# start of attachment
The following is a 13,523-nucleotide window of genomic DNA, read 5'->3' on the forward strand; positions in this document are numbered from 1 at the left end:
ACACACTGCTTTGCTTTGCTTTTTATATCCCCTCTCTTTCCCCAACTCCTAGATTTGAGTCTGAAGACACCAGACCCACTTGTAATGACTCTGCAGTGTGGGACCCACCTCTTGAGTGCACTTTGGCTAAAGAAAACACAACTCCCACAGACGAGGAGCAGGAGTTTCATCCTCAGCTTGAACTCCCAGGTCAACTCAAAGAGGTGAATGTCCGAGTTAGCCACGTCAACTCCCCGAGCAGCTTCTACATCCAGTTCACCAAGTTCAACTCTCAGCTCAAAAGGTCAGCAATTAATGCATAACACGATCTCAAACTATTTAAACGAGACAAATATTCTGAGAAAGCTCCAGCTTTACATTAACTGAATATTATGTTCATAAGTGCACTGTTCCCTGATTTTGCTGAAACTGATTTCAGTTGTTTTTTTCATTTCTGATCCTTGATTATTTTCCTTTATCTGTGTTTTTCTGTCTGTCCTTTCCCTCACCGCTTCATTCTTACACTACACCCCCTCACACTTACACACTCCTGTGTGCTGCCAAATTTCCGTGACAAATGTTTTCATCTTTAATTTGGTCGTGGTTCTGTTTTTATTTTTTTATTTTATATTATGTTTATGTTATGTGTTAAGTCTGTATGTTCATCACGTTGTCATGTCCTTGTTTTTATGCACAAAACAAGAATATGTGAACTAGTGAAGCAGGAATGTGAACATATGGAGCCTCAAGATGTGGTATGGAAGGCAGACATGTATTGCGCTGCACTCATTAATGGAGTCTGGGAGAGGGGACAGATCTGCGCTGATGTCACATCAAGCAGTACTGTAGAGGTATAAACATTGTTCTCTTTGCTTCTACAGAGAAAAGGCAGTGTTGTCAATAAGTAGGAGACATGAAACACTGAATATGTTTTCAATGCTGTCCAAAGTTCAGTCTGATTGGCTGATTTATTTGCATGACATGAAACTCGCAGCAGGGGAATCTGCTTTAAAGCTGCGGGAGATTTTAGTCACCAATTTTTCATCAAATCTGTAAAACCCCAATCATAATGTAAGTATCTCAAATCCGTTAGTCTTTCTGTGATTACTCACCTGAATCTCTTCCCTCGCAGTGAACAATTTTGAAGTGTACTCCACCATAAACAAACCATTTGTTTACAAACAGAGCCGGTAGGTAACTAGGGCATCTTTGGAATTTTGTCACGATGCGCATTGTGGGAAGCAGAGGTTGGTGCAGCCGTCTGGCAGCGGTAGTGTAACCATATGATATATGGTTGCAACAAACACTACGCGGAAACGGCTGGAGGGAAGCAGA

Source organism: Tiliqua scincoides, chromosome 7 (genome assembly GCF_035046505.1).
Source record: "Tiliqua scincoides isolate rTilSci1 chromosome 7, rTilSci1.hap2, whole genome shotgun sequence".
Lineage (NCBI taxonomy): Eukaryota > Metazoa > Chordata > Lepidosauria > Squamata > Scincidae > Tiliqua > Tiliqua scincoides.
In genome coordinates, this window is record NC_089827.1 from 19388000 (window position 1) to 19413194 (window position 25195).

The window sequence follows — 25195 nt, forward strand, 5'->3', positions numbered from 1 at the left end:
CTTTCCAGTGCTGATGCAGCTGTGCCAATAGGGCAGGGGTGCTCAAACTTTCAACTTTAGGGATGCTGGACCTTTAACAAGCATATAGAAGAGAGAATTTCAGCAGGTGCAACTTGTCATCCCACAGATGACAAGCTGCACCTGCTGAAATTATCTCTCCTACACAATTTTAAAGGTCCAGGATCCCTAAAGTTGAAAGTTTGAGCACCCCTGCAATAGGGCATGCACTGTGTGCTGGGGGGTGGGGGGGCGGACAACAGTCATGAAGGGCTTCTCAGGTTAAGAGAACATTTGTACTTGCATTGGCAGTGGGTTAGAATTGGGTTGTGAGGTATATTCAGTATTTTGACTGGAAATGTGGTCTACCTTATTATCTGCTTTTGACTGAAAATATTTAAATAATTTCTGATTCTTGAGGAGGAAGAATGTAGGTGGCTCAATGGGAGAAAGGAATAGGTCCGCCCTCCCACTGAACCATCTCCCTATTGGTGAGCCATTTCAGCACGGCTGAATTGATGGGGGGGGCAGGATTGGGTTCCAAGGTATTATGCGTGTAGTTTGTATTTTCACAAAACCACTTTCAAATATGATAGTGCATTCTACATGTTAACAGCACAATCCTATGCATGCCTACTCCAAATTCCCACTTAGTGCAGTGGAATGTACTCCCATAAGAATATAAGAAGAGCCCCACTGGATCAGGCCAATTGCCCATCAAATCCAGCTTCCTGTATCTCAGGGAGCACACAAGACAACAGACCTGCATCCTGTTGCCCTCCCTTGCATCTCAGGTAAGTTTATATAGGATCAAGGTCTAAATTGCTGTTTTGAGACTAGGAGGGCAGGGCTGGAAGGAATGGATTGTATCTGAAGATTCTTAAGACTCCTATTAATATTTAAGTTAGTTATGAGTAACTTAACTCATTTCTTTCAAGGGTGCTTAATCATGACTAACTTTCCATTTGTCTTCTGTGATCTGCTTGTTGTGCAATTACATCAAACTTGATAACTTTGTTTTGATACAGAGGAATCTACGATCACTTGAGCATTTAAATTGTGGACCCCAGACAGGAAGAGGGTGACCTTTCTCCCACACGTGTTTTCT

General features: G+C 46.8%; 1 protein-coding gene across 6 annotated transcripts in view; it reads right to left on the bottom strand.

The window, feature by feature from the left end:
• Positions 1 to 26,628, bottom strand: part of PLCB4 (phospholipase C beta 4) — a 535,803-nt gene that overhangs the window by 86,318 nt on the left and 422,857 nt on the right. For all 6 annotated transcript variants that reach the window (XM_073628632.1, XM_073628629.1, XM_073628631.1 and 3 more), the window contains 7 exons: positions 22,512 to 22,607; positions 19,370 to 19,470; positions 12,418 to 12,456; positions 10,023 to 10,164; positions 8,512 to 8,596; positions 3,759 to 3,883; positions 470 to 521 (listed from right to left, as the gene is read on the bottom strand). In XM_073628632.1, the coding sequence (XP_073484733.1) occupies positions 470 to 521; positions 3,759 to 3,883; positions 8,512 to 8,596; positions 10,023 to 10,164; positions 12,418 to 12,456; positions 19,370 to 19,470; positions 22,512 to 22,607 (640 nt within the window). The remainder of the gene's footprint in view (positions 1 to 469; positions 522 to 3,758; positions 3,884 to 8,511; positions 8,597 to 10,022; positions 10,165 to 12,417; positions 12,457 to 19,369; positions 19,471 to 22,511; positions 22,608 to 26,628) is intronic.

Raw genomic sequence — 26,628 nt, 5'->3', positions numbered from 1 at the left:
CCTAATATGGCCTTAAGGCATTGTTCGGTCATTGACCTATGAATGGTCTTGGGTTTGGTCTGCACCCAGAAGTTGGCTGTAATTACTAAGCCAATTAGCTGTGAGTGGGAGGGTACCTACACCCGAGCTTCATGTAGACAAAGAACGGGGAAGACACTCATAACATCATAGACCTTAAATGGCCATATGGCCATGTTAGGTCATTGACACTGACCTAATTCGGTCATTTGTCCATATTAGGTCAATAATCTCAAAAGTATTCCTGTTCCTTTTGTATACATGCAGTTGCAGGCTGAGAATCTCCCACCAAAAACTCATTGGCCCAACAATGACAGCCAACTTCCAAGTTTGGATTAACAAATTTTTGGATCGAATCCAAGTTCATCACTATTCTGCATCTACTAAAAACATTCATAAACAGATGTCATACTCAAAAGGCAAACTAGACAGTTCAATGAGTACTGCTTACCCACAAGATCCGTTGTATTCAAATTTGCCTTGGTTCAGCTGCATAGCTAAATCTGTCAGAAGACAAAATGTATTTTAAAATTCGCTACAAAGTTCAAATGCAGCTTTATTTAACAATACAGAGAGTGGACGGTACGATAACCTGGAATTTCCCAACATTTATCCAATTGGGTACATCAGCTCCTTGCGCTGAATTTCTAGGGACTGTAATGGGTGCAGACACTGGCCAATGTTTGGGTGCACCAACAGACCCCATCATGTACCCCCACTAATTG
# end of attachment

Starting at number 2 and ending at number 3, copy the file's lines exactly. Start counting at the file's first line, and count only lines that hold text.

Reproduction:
ACACACTGCTTTGCTTTGCTTTTTATATCCCCTCTCTTTCCCCAACTCCTAGATTTGAGTCTGAAGACACCAGACCCACTTGTAATGACTCTGCAGTGTGGGACCCACCTCTTGAGTGCACTTTGGCTAAAGAAAACACAACTCCCACAGACGAGGAGCAGGAGTTTCATCCTCAGCTTGAACTCCCAGGTCAACTCAAAGAGGTGAATGTCCGAGTTAGCCACGTCAACTCCCCGAGCAGCTTCTACATCCAGTTCACCAAGTTCAACTCTCAGCTCAAAAGGTCAGCAATTAATGCATAACACGATCTCAAACTATTTAAACGAGACAAATATTCTGAGAAAGCTCCAGCTTTACATTAACTGAATATTATGTTCATAAGTGCACTGTTCCCTGATTTTGCTGAAACTGATTTCAGTTGTTTTTTTCATTTCTGATCCTTGATTATTTTCCTTTATCTGTGTTTTTCTGTCTGTCCTTTCCCTCACCGCTTCATTCTTACACTACACCCCCTCACACTTACACACTCCTGTGTGCTGCCAAATTTCCGTGACAAATGTTTTCATCTTTAATTTGGTCGTGGTTCTGTTTTTATTTTTTTATTTTATATTATGTTTATGTTATGTGTTAAGTCTGTATGTTCATCACGTTGTCATGTCCTTGTTTTTATGCACAAAACAAGAATATGTGAACTAGTGAAGCAGGAATGTGAACATATGGAGCCTCAAGATGTGGTATGGAAGGCAGACATGTATTGCGCTGCACTCATTAATGGAGTCTGGGAGAGGGGACAGATCTGCGCTGATGTCACATCAAGCAGTACTGTAGAGGTATAAACATTGTTCTCTTTGCTTCTACAGAGAAAAGGCAGTGTTGTCAATAAGTAGGAGACATGAAACACTGAATATGTTTTCAATGCTGTCCAAAGTTCAGTCTGATTGGCTGATTTATTTGCATGACATGAAACTCGCAGCAGGGGAATCTGCTTTAAAGCTGCGGGAGATTTTAGTCACCAATTTTTCATCAAATCTGTAAAACCCCAATCATAATGTAAGTATCTCAAATCCGTTAGTCTTTCTGTGATTACTCACCTGAATCTCTTCCCTCGCAGTGAACAATTTTGAAGTGTACTCCACCATAAACAAACCATTTGTTTACAAACAGAGCCGGTAGGTAACTAGGGCATCTTTGGAATTTTGTCACGATGCGCATTGTGGGAAGCAGAGGTTGGTGCAGCCGTCTGGCAGCGGTAGTGTAACCATATGATATATGGTTGCAACAAACACTACGCGGAAACGGCTGGAGGGAAGCAGA

Source organism: Tiliqua scincoides, chromosome 7 (genome assembly GCF_035046505.1).